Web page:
CHSU Pharmacy Student Completes Competitive FDA Clinical Rotation

CHSU Pharmacy Student Completes Competitive FDA Clinical Rotation

CHSU College of Pharmacy fourth year student, Dolly Mehta, was ecstatic when she got the news that she was accepted for a highly competitive pharmacy rotation with the U.S. Food and Drug Administration (FDA) for Fall 2020. This particular rotation receives over 800 applications and takes only two students a year on average. Just a week prior, she was notified that the FDA rotation application cycle had ended and no one was selected. But a few days before spring break, she received an email from her preceptor inviting her for a 6-week rotation at the FDA that would be completed virtually due to the COVID-19 pandemic.

In September, Mehta was assigned to the FDA’s Center of Drug Evaluation and Research Department (CDER) under the Office of New Drugs (OND). She specifically worked under a preceptor in the Division of Urology, Obstetrics, and Gynecology (DUOG) where they evaluated drug application requests related to medications that treat these body systems like contraceptives, prostate treatments, and gender dysphoria treatment/management medications.

Her rotation focused on the project management aspects of the drug approval process for drugs that are new molecular entities or existing drugs can be used for another application. She participated in meetings with drug sponsors who were in the application process of bringing their drug to market. Under her preceptor, she was part of an interdisciplinary team (including chemists, pharmacologists, toxicologists, bio statisticians, clinical staff, and doctors) assigned to evaluate drug applications.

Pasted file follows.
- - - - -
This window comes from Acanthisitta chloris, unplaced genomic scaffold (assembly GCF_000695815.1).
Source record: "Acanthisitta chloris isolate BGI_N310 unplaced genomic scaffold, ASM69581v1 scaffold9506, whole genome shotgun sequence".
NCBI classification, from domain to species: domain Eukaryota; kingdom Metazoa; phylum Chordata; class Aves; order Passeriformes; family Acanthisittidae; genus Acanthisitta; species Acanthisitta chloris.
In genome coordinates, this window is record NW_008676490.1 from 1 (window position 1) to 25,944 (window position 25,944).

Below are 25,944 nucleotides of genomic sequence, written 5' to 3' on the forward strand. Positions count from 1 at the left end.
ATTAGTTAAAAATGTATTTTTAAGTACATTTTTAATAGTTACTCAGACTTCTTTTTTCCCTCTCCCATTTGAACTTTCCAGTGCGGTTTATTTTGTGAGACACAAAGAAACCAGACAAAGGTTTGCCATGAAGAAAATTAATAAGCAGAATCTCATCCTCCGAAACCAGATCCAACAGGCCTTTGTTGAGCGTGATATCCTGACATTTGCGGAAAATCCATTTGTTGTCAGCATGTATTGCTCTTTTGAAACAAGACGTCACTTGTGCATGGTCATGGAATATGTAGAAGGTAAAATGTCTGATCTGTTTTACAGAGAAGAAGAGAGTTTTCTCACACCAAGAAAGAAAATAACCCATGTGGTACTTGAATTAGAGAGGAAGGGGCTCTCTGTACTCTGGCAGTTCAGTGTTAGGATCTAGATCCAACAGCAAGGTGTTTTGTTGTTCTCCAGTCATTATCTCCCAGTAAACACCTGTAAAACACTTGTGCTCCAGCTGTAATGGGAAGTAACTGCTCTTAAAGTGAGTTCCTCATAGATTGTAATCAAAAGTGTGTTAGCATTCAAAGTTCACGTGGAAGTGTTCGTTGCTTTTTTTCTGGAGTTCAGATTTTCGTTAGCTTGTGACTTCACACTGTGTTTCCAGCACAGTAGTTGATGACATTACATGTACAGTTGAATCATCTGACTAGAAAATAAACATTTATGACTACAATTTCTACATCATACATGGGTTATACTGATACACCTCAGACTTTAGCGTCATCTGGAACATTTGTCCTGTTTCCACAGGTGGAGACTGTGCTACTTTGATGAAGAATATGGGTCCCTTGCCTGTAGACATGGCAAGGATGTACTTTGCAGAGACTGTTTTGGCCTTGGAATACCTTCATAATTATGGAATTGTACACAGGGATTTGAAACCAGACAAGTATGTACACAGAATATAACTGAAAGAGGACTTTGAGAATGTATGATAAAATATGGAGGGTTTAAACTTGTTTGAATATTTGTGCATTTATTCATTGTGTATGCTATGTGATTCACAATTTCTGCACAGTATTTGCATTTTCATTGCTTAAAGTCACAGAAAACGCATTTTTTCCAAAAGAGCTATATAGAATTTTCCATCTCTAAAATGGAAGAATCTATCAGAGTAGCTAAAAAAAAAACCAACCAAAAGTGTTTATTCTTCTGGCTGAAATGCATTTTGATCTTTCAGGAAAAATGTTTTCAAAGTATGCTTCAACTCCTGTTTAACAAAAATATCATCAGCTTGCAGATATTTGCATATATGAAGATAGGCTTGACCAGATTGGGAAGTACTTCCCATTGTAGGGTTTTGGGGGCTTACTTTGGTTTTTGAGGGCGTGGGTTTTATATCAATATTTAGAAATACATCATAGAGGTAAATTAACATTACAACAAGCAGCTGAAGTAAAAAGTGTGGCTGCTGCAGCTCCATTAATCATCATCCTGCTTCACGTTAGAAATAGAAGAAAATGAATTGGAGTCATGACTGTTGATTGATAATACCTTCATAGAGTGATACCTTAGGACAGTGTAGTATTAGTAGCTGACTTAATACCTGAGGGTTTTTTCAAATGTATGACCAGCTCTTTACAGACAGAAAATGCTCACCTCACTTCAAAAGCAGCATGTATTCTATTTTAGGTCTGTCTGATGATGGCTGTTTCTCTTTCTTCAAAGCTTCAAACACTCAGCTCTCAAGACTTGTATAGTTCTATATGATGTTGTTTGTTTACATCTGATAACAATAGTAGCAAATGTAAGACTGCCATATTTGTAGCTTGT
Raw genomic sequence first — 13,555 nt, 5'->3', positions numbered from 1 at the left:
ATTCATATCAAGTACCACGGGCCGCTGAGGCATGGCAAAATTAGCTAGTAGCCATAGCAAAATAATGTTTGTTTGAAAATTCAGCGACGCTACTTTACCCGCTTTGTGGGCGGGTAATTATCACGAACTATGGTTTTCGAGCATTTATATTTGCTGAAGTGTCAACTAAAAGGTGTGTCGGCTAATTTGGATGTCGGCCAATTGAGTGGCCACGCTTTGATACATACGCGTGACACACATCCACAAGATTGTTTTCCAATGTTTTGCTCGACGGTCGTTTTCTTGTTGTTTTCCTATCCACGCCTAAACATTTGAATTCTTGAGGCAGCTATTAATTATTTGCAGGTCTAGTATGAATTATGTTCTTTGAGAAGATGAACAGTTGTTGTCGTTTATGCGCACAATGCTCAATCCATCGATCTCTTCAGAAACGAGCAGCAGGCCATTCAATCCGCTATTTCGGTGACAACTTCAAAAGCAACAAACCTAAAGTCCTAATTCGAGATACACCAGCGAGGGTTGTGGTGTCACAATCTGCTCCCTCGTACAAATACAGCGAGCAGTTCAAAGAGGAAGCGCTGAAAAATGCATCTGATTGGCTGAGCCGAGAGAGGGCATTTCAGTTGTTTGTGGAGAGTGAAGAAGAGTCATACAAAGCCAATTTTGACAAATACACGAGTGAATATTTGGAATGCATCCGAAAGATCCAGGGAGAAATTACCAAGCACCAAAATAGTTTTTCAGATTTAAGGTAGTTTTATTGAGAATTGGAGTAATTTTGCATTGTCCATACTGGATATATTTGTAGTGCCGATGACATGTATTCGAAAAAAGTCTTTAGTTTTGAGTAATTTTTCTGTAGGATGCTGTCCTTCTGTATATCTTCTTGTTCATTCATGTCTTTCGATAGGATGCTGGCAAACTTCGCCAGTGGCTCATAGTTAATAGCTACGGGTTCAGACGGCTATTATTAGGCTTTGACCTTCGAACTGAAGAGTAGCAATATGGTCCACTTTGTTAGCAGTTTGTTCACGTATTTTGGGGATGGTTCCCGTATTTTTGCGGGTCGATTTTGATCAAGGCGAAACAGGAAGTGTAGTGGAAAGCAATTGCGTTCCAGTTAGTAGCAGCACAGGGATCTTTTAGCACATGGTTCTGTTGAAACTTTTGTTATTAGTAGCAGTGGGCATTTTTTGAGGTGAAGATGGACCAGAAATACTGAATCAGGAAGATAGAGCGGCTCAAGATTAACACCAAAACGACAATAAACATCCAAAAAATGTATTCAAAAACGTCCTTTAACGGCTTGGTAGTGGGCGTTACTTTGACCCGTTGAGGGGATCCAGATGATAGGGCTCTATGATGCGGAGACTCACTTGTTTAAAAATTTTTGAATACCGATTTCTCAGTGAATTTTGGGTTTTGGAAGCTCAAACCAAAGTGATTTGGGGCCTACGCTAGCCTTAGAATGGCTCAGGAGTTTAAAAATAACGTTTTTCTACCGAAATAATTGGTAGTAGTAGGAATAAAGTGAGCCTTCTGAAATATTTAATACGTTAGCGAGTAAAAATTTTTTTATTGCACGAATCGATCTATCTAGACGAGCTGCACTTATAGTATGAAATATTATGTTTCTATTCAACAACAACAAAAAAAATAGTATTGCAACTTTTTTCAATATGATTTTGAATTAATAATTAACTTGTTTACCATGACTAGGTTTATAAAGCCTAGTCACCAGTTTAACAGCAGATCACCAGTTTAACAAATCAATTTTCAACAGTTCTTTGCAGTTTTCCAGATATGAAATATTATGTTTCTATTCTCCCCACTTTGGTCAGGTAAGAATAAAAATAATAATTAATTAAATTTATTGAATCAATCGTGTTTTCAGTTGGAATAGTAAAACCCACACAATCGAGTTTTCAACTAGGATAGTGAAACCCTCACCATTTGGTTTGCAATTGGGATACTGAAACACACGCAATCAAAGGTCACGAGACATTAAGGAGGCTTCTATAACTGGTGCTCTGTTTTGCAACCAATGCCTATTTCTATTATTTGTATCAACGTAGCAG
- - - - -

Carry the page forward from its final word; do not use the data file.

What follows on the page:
“I was interested in the regulatory processes and I wanted to learn more about why things are done the way they are. Medications are so readily available in other countries, so I wanted to see what the process is in America and why it takes so long to approve new medications,” said Mehta.

Drugs go through a rigorous testing and approval process before they can be used to treat patients. It costs drug-makers more than $2 billion dollars to bring a drug to market.[1] The planning and approval process is arduous to ensure patient safety and efficacy.

“It all comes down to public safety. We are giving back to the consumer on such a large scale. In other pharmacy settings we may only help a handful of patients each day, but here we are helping thousands of patients a day,” said Mehta.

And although she would have enjoyed working on-site with the FDA in Maryland, if it weren’t for COVID-19, Mehta says that she still gained a lot from the experience. It made her realize that it wasn’t always necessary for pharmacists working in this capacity to actually be physically present.

“With COVID, it’s made us realize that working remotely is a lot easier than we had ever imagined. Unless you’re meeting with a drug sponsor in person, most of the work can be done remotely. It was an eye opener,” said Mehta.

Mehta has completed her rotation with the FDA and is continuing her studies with CHSU. She will be graduating in Spring of 2021 with hopes to stay in the Central Valley to practice.


[1] DiMasi, Joseph A., et al. “Innovation in the Pharmaceutical Industry: New Estimates of R&D Costs.” Journal of Health Economics, North-Holland, 12 Feb. 2016,